When it comes to how Anthem will tell its tale, you’ll have two different kinds of experiences. Out in the world, flying in your Javelin, the story will largely be told through gameplay as you and your friends blast enemies and complete objectives. You’ll be supported by the non-player members of your Freelancer team, including a Cipher, who uses the Anthem of Creation to power technology that can communicate with you over long distances.
“When you’re on a mission, generally, whether you’re by yourself or with your friends, you won’t be stopping to pick up lot of collectibles,” Gamble explained. “We don’t really push those missions. The reason is, if you and I are playing and you know, we’re facing challenge together, we don’t want you going off and reading a codex entry or looking for collectibles while I’m getting my ass handed to me.”
You can, however, go look for those things in free play mode, which allows you to explore the world of Anthem alone or with friends, but without specific missions to keep you busy, he said.
“So free play, you’re not tethered to anyone unless you want to be and you can go explore,” Gamble explained. “There’s landmarks to be found. There’s environmental storytelling in there. There’s collectibles, as with all kind of open world-style games, there’s codex entries that you will collect in the world. So it’s all that kind of stuff.”
The majority of the rest of the story will take place in Tarsis. The rest of the world of Anthem might be shared with other players, but Fort Tarsis is more a single-player location. You’ll spend time there talking to other characters, taking on missions, collecting things, and generally getting Anthem’s story when it’s not coming over your radio or requiring you to blow up a giant creature.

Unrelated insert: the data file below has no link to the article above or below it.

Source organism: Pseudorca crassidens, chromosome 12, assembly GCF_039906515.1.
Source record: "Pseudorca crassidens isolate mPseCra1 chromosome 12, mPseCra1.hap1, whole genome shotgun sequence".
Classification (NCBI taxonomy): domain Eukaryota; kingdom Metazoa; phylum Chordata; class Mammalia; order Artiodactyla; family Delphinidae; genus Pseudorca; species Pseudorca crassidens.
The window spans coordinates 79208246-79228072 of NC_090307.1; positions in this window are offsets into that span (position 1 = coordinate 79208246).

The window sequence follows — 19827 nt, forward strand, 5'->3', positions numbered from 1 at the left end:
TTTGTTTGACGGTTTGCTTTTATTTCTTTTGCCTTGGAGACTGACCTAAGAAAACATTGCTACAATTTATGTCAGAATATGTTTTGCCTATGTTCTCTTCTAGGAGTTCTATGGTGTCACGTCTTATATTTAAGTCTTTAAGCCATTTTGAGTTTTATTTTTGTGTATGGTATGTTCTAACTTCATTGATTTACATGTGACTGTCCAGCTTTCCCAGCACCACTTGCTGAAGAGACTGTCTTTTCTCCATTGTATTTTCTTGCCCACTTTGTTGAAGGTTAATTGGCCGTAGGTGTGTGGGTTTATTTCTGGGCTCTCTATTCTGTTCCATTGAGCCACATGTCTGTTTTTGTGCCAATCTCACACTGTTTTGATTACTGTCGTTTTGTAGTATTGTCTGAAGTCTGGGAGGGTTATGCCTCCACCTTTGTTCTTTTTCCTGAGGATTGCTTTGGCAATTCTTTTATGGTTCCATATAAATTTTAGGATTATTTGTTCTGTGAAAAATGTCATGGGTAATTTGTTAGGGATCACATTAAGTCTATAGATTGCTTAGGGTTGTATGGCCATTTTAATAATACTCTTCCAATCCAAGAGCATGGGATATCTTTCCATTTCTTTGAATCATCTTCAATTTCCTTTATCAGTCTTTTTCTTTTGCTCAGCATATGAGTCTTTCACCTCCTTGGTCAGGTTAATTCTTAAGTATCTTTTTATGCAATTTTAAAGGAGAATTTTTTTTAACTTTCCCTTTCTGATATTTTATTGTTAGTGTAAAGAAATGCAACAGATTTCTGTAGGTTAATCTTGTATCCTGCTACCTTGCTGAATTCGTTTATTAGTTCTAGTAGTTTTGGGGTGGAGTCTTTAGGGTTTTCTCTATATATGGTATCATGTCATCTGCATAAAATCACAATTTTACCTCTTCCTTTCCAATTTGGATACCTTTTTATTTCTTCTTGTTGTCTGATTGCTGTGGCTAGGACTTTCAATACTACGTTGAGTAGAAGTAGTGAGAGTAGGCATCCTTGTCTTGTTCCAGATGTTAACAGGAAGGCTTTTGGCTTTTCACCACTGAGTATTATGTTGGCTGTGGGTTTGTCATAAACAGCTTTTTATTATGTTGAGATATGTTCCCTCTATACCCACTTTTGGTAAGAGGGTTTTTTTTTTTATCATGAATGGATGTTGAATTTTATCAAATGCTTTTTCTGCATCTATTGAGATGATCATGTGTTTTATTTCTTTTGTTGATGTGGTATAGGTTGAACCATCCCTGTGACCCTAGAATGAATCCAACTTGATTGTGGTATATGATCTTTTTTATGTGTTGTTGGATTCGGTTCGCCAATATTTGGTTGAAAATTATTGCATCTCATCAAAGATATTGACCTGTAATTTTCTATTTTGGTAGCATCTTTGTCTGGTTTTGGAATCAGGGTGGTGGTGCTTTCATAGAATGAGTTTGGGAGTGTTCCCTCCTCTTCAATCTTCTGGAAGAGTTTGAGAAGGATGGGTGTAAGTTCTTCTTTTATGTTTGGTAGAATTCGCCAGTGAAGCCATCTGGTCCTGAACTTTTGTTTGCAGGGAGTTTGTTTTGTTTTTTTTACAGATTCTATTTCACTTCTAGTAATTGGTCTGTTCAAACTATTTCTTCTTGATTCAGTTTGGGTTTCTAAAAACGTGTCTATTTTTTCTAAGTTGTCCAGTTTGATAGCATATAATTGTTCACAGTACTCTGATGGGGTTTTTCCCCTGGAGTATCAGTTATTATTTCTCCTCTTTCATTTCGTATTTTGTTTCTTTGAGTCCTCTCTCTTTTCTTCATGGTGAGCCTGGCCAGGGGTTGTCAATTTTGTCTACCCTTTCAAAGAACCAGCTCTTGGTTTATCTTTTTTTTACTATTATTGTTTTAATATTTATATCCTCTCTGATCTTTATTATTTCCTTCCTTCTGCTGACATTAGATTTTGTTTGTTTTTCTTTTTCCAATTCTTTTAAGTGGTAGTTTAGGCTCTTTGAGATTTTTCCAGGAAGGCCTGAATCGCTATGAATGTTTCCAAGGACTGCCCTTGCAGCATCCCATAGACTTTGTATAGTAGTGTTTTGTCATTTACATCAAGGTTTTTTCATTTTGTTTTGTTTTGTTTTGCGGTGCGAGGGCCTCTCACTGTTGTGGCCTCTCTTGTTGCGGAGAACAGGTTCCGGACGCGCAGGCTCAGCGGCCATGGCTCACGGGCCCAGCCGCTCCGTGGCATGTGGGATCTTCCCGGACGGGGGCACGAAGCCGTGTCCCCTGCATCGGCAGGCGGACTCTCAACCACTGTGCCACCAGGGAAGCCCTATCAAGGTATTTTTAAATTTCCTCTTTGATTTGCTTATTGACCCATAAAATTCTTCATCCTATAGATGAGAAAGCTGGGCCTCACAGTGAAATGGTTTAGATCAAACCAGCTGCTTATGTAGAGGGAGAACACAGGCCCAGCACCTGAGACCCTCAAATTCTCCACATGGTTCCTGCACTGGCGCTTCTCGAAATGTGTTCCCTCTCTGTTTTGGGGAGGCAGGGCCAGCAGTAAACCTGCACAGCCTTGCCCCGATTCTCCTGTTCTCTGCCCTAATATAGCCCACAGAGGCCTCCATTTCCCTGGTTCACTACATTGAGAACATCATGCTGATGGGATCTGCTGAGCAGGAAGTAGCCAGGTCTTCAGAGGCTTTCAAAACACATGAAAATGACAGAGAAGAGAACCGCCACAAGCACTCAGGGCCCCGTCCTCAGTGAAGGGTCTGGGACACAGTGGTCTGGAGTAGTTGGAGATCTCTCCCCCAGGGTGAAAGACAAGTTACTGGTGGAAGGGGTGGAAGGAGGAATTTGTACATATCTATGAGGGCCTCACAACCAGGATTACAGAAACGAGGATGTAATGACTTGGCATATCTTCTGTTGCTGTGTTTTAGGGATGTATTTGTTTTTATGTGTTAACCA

And since you’ll be interacting with people in Tarsis, that’s where you’ll see your effects on the story. But they might be as small as how someone treats you, Gamble said.
“To set expectations, it’s not like half of Tarsis blows up or half of Tarsis doesn’t blow up,” he said. “In a place where it’s a frontier town and you have a lot of people who are just kind of mulling about doing their own thing, your actions will have an impact on certain people and what they say. But you’re not, you know, the great hope of Tarsis and what you decide won’t affect the fates of the entire town or something like that. But it will change and you will see it change.
“Case in point, when you start the game, Tarsis is more of a ghost town. There’s not much going on, it’s kind of run down, they’re already under threat of attack all the time. You as a hero start to change that to turn that around, and then by the end of the game, if you’ve done a certain amount of stuff, you’ll see Tarsis evolving that way.”
The Hero’s Journey (For A Lot Of Heroes)
Though the press briefing only scratched the surface, Anthem seems to have plenty of lore. There are multiple factions players will deal with, including the Sentinels, the more spiritual Arcanists, and the clandestine secret agents of the Corvus, as well as the characters that represent them. There’s also a lot of history and lore to uncover, much of which isn’t spelled out–like the identity of the Shapers and what their deal might be.
Gamble and Warner said most of the story in Anthem is more forward-looking, though, and focused on the player and their Freelancer team as they venture into the world. As Warner put it, the focus of the storytelling approach in Anthem is on the monomyth, or hero’s journey, as described by Joseph Campbell. Of course, it’s tougher to tell that story in a shared world, where every player is the star of their own hero’s journey.
“I think that telling the hero’s journey without the chosen one, giving you the agency to be the hero, means we have to set things up in a way that will allow you the freedom to tell your own heroic story, that will allow you to identify an associate with the things that are important to you, whether that’s factions in the world or even how you equipment and personalize your Javelin,” Warner said. “I think all of those things kind of fold into it, and then it’s our job of course as writers to tell a story of heroic proportions that involves mythic elements. But it’s really setting the table, and hopefully we’ve set the table well enough where you’ll feel things that resonate with you and keep you coming back.”